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Thursday, March 26, 2009

US Supreme Court Extends Anti-Retaliation Protections

On January 26, 2009, the United States Supreme Court in Crawford v. Metropolitan Government of Nashville and Davidson County, Tennessee held that the Civil Rights Act’s Title VII antiretaliation provision’s protection extends to an employee who speaks out about discrimination in answering questions during an employer’s internal investigation. Because the Civil Rights Act does not define the term "oppose" in its anti-retaliation provisions, it carries its ordinary dictionary meaning of resisting or contending against, and a person can "oppose" discrimination by responding to someone else’s questions as well as by provoking discussion. The Court therefor held that an employee’s disapproving account of coworker’s sexually obnoxious behavior toward her in response to questioning during an internal investigation constituted "opposition" to an unlawful employment practice and was covered by the Act’s antiretaliation provision.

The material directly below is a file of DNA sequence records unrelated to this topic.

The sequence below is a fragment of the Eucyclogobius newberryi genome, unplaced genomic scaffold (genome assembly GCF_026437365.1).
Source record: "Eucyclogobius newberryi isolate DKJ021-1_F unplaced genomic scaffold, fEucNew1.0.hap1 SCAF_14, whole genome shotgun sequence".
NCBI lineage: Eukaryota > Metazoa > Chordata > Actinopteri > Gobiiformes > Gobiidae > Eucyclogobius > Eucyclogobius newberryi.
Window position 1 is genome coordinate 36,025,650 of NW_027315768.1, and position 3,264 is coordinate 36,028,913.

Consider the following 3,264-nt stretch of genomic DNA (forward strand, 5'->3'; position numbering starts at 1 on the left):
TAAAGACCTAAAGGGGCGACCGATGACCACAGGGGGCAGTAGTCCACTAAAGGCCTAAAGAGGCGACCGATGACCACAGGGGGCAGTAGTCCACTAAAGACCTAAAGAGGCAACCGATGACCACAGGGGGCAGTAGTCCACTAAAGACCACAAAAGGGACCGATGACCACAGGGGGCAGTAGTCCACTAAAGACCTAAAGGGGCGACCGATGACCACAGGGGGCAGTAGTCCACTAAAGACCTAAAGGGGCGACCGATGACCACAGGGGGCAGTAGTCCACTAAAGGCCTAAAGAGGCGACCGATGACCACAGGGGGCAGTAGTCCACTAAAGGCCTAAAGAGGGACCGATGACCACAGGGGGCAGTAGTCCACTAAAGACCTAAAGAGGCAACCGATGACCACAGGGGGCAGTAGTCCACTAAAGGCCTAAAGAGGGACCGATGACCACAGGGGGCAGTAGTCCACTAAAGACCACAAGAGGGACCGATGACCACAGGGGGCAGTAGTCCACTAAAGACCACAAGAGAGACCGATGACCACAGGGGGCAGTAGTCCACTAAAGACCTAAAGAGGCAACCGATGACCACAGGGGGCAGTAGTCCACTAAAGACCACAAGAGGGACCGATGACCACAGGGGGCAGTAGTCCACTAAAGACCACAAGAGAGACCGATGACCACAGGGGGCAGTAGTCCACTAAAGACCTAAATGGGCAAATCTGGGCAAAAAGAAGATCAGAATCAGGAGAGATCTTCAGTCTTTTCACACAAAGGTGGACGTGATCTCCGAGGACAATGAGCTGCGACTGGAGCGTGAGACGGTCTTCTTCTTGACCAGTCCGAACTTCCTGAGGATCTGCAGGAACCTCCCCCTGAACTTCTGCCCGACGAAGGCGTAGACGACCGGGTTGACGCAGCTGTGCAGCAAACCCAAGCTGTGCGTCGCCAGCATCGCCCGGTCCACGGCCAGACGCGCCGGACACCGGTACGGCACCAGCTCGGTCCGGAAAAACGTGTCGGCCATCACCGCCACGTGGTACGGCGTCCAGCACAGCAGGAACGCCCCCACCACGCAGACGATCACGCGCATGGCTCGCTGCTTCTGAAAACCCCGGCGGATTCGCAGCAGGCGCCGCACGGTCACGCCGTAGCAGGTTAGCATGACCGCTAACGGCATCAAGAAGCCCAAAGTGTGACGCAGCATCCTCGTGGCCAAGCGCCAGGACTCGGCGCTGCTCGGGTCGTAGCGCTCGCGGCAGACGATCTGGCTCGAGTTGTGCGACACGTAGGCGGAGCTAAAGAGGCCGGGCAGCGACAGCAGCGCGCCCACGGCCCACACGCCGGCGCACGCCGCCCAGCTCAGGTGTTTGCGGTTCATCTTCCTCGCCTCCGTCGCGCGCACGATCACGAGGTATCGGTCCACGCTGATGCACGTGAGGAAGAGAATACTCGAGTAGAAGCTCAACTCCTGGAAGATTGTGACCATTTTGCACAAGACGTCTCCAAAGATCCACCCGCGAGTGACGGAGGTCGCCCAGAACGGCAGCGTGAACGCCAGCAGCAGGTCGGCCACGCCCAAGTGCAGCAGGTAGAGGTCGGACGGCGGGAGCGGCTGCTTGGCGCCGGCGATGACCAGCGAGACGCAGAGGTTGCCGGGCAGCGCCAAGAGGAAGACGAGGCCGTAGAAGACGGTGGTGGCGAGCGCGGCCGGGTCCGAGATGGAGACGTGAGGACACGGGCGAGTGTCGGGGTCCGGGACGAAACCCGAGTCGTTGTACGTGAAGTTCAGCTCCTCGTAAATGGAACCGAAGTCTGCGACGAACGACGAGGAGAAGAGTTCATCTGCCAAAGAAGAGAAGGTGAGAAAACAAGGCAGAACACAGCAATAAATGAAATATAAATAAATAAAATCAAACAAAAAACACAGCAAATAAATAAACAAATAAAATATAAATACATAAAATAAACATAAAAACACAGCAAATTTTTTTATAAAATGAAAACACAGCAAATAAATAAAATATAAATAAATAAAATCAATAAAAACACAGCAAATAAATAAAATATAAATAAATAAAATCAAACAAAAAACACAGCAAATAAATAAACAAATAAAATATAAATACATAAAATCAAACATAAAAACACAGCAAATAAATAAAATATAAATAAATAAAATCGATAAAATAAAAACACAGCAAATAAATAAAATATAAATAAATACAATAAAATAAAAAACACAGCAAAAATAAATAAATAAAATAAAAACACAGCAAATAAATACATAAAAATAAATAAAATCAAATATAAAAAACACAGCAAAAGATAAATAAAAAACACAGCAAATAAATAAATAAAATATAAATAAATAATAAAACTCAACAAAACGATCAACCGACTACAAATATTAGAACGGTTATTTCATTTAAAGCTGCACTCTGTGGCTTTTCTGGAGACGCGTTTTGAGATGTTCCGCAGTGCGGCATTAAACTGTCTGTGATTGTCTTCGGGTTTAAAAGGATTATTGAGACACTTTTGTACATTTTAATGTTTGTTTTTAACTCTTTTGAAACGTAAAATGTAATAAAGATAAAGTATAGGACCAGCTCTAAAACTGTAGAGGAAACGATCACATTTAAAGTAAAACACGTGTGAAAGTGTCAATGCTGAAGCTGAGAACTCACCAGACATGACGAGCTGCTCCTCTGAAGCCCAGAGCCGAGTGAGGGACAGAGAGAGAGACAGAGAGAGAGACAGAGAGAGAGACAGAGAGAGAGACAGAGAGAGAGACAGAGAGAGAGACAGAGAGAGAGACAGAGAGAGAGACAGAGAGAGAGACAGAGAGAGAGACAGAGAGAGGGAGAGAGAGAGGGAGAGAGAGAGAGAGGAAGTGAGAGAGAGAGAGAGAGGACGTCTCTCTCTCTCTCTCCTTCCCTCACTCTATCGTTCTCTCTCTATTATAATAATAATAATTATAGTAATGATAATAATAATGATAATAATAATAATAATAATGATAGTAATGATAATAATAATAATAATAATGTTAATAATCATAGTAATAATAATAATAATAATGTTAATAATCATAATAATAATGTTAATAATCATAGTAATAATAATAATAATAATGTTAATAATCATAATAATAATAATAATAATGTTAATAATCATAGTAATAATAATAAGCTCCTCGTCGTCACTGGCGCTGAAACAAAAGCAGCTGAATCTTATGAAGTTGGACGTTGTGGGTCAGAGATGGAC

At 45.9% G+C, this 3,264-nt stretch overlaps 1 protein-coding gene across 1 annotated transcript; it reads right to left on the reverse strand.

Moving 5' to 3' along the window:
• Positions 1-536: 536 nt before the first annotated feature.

Although Crawford is not a wage and hour case, it will not be difficult to make the jump from Title VII's anti-retaliation provisions to the the anti-retaliation provisions of the federal wage and hour law, the Fair Labor Standards Act ("FLSA"). In other words, advocates for employees will be able to use Crawford use it to help protect employees from retaliation when they complain about illegal wage practices, whether the employee or the employer initiates the conversation.

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